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Humans to blame for Creation of World’s Largest hot Sahara Desert: Study

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Hot Sahara Desert, Credits: Wikimedia
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Seoul, March 15, 2017: Challenging a commonly held theory that changes in the Earth’s orbit triggered Sahara desertification, a new study suggests that humans may have played an active role in the transition of a lush green landscape into the world’s largest hot desert thousands of years ago.

The desertification of the Sahara has long been a target for scientists trying to understand climate and ecological tipping points.

Most studies done to date point to changes in the Earth’s orbit or natural changes in vegetation as the major driving forces.

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In a new paper published in the journal Frontiers in Earth Science, David Wright from Seoul National University in South Korea challenges the conclusions of these studies.

“In East Asia there are long established theories of how Neolithic populations changed the landscape so profoundly that monsoons stopped penetrating so far inland,” said Wright.

Evidence of human-driven ecological and climatic change has been documented in Europe, North America and New Zealand, said Wright who believed that similar scenarios could also apply to the Sahara.

To test his hypothesis, Wright reviewed archaeological evidence documenting the first appearances of pastoralism across the Saharan region, and compared this with records showing the spread of scrub vegetation, an indicator of an ecological shift towards desert-like conditions.

The findings confirmed his thoughts.

Beginning approximately 8,000 years ago in the regions surrounding the Nile River, pastoral communities began to appear and spread westward, increasing at the same time the spread of scrub vegetation, the study said.

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Growing agricultural addiction had a severe effect on the region’s ecology. As more vegetation was removed by the introduction of livestock, it increased the albedo (the amount of sunlight that reflects off the earth’s surface) of the land, which in turn influenced atmospheric conditions sufficiently to reduce monsoon rainfall.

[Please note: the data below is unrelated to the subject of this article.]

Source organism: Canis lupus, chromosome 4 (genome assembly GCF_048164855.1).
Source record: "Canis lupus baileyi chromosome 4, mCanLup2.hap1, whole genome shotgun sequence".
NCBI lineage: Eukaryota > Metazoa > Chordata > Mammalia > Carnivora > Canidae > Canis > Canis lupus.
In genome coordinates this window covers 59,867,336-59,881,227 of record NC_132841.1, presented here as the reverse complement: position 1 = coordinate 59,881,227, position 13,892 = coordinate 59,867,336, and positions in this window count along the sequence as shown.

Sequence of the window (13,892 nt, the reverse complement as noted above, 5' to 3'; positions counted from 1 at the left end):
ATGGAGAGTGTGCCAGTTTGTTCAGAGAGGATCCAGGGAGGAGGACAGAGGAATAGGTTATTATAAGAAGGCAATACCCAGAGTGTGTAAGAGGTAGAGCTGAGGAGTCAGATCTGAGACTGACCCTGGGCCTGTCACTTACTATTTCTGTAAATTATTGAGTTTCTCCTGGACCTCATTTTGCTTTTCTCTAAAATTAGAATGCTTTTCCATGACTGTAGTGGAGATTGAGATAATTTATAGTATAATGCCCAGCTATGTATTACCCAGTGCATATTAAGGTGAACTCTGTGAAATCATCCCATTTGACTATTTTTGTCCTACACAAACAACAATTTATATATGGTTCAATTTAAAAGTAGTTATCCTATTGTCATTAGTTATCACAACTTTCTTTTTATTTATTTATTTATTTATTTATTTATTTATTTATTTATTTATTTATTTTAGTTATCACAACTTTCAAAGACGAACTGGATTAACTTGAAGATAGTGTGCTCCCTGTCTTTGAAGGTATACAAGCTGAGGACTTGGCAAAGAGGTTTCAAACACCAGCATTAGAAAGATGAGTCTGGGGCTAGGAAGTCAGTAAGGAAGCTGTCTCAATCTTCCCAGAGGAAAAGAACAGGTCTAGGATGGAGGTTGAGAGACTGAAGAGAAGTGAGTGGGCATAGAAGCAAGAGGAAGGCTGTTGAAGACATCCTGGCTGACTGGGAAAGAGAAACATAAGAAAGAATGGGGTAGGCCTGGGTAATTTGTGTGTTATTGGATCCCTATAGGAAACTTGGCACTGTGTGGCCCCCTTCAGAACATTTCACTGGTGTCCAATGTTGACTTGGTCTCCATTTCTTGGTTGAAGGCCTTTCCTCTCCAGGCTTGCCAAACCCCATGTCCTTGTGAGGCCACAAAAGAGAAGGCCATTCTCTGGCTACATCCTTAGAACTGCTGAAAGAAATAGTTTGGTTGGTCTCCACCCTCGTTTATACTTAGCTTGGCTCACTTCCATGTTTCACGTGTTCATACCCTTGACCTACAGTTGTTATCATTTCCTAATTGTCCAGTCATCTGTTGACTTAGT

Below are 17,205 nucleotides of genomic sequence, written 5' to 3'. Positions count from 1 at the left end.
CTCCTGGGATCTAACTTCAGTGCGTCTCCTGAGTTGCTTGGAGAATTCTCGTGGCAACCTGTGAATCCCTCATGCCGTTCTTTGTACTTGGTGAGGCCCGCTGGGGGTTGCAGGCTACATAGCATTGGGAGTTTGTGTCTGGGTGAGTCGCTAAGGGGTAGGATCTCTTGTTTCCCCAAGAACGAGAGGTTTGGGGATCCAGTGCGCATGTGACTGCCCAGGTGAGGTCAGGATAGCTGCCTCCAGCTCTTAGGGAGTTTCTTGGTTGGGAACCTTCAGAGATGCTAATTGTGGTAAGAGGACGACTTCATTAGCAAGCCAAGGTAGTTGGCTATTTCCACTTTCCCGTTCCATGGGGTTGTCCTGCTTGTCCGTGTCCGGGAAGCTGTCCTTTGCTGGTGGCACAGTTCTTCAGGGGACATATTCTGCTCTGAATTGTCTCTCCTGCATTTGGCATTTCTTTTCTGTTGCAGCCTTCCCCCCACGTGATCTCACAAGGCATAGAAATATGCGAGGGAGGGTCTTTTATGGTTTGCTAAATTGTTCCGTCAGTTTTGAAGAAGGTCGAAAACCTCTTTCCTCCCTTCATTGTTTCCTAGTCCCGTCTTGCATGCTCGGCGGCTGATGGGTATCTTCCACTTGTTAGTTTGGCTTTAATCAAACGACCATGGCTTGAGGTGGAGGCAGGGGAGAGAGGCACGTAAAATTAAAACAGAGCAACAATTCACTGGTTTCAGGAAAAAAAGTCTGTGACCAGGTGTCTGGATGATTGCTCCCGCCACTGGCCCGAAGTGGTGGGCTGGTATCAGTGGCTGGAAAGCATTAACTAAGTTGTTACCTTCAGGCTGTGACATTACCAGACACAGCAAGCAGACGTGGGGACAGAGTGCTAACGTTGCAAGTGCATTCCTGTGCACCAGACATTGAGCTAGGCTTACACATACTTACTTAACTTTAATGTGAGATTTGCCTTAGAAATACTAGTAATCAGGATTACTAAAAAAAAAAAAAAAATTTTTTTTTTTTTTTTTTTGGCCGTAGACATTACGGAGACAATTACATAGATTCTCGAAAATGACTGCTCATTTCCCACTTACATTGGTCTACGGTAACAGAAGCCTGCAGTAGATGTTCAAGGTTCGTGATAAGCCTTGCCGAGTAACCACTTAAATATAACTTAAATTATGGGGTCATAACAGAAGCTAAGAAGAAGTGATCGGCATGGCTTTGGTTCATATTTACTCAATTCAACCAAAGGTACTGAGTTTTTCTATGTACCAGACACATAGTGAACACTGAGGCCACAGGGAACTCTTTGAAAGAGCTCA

The weakening monsoons caused further desertification and vegetation loss, promoting a feedback loop which eventually spread over the entirety of the modern Sahara, the study said. (IANS)

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STUDY: Lakes on Mars dried up 3.5bn years ago

A study reveals that lakes on Mars dried up 3.5bn years ago.

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An image of Mars.
Mars. Pixabay

The discovery of cracks on the surface of Mars by NASA’s Curiosity rover in early 2017 are evidence of lakes that likely dried up 3.5 billion years ago, confirmed a study, revealing details about the red planet’s ancient climate.

In early 2017 scientists announced the discovery of possible desiccation cracks in Gale Crater, which was filled by lakes 3.5 billion years ago.

“We are now confident that these are mudcracks,” said lead author Nathaniel Stein, a geologist at the California Institute of Technology in Pasadena, US.

Since desiccation mudcracks form only where wet sediment is exposed to air, their position closer to the centre of the lake bed rather than the edge also suggests that lake levels rose and fell dramatically over time.

“The mudcracks show that the lakes in Gale Crater had gone through the same type of cycles that we see on Earth,” Stein added.

Representational image for planet Mars.
Representational image. Pixabay

Although scientists have known almost since the moment Curiosity landed in 2012 that Gale Crater once contained lakes, “the mudcracks are exciting because they add context to our understanding of this ancient lacustrine system”, Stein explained, in the paper published in the journal Geology.

“We are capturing a moment in time. This research is just a chapter in a story that Curiosity has been building since the beginning of its mission,” he said.

Also Read: SpaceX to build Mars rockets in Los Angeles

For the study, the team focused on a coffee table-sized slab of rock nicknamed “Old Soaker”.

Old Soaker is crisscrossed with polygons identical in appearance to desiccation features on Earth.

They found that the polygons — confined to a single layer of rock and with sediment filling the cracks between them — formed from exposure to air, rather than other mechanisms such as thermal or hydraulic fracturing, the researchers said.  IANS

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